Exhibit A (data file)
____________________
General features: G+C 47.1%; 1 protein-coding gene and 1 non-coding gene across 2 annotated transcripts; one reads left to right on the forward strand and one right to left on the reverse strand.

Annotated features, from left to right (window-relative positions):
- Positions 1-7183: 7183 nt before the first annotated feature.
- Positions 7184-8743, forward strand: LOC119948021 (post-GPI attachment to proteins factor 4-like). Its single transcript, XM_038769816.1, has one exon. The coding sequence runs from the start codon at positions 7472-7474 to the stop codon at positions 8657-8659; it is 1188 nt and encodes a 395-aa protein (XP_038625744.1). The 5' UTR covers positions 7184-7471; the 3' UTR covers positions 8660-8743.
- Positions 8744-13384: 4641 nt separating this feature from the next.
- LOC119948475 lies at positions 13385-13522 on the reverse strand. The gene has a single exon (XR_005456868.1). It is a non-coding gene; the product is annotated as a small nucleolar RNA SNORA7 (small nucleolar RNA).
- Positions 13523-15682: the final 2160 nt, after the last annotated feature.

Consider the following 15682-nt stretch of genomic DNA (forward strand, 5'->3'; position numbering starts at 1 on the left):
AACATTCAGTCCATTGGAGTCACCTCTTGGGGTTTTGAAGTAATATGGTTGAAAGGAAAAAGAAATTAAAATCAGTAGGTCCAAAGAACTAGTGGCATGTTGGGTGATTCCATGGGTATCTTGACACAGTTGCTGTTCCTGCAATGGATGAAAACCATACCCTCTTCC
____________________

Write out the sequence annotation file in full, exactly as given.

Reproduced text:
General features: G+C 47.1%; 1 protein-coding gene and 1 non-coding gene across 2 annotated transcripts; one reads left to right on the forward strand and one right to left on the reverse strand.

Annotated features, from left to right (window-relative positions):
- Positions 1-7183: 7183 nt before the first annotated feature.
- Positions 7184-8743, forward strand: LOC119948021 (post-GPI attachment to proteins factor 4-like). Its single transcript, XM_038769816.1, has one exon. The coding sequence runs from the start codon at positions 7472-7474 to the stop codon at positions 8657-8659; it is 1188 nt and encodes a 395-aa protein (XP_038625744.1). The 5' UTR covers positions 7184-7471; the 3' UTR covers positions 8660-8743.
- Positions 8744-13384: 4641 nt separating this feature from the next.
- LOC119948475 lies at positions 13385-13522 on the reverse strand. The gene has a single exon (XR_005456868.1). It is a non-coding gene; the product is annotated as a small nucleolar RNA SNORA7 (small nucleolar RNA).
- Positions 13523-15682: the final 2160 nt, after the last annotated feature.

Consider the following 15682-nt stretch of genomic DNA (forward strand, 5'->3'; position numbering starts at 1 on the left):
AACATTCAGTCCATTGGAGTCACCTCTTGGGGTTTTGAAGTAATATGGTTGAAAGGAAAAAGAAATTAAAATCAGTAGGTCCAAAGAACTAGTGGCATGTTGGGTGATTCCATGGGTATCTTGACACAGTTGCTGTTCCTGCAATGGATGAAAACCATACCCTCTTCC